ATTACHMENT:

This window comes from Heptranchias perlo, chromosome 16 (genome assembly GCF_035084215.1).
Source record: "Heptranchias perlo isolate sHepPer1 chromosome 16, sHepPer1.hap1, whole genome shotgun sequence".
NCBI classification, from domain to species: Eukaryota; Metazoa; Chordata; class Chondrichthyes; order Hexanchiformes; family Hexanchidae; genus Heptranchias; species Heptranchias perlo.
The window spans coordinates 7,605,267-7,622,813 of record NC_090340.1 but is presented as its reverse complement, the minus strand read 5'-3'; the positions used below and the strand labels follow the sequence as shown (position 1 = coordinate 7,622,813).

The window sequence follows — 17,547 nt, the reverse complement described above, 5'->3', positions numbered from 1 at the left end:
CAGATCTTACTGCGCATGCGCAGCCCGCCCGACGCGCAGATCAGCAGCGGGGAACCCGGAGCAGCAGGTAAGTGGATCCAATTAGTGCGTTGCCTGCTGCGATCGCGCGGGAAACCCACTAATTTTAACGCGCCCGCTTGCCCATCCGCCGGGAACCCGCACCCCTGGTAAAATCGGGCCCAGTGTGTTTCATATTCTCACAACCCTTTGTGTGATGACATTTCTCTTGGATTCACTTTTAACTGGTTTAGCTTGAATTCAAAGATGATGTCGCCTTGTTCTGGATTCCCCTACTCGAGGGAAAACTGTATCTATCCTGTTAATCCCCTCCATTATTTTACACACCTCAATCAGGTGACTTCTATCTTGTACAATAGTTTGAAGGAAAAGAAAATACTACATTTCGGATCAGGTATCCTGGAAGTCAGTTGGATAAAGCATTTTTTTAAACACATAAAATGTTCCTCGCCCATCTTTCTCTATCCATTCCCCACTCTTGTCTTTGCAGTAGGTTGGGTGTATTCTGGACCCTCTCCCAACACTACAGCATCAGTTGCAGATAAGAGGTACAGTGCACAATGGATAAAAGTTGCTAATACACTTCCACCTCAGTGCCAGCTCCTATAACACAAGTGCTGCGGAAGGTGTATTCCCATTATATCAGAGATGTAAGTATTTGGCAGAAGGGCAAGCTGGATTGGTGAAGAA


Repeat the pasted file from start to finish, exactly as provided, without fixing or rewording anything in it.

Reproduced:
This window comes from Heptranchias perlo, chromosome 16 (genome assembly GCF_035084215.1).
Source record: "Heptranchias perlo isolate sHepPer1 chromosome 16, sHepPer1.hap1, whole genome shotgun sequence".
NCBI classification, from domain to species: Eukaryota; Metazoa; Chordata; class Chondrichthyes; order Hexanchiformes; family Hexanchidae; genus Heptranchias; species Heptranchias perlo.
The window spans coordinates 7,605,267-7,622,813 of record NC_090340.1 but is presented as its reverse complement, the minus strand read 5'-3'; the positions used below and the strand labels follow the sequence as shown (position 1 = coordinate 7,622,813).

The window sequence follows — 17,547 nt, the reverse complement described above, 5'->3', positions numbered from 1 at the left end:
CAGATCTTACTGCGCATGCGCAGCCCGCCCGACGCGCAGATCAGCAGCGGGGAACCCGGAGCAGCAGGTAAGTGGATCCAATTAGTGCGTTGCCTGCTGCGATCGCGCGGGAAACCCACTAATTTTAACGCGCCCGCTTGCCCATCCGCCGGGAACCCGCACCCCTGGTAAAATCGGGCCCAGTGTGTTTCATATTCTCACAACCCTTTGTGTGATGACATTTCTCTTGGATTCACTTTTAACTGGTTTAGCTTGAATTCAAAGATGATGTCGCCTTGTTCTGGATTCCCCTACTCGAGGGAAAACTGTATCTATCCTGTTAATCCCCTCCATTATTTTACACACCTCAATCAGGTGACTTCTATCTTGTACAATAGTTTGAAGGAAAAGAAAATACTACATTTCGGATCAGGTATCCTGGAAGTCAGTTGGATAAAGCATTTTTTTAAACACATAAAATGTTCCTCGCCCATCTTTCTCTATCCATTCCCCACTCTTGTCTTTGCAGTAGGTTGGGTGTATTCTGGACCCTCTCCCAACACTACAGCATCAGTTGCAGATAAGAGGTACAGTGCACAATGGATAAAAGTTGCTAATACACTTCCACCTCAGTGCCAGCTCCTATAACACAAGTGCTGCGGAAGGTGTATTCCCATTATATCAGAGATGTAAGTATTTGGCAGAAGGGCAAGCTGGATTGGTGAAGAA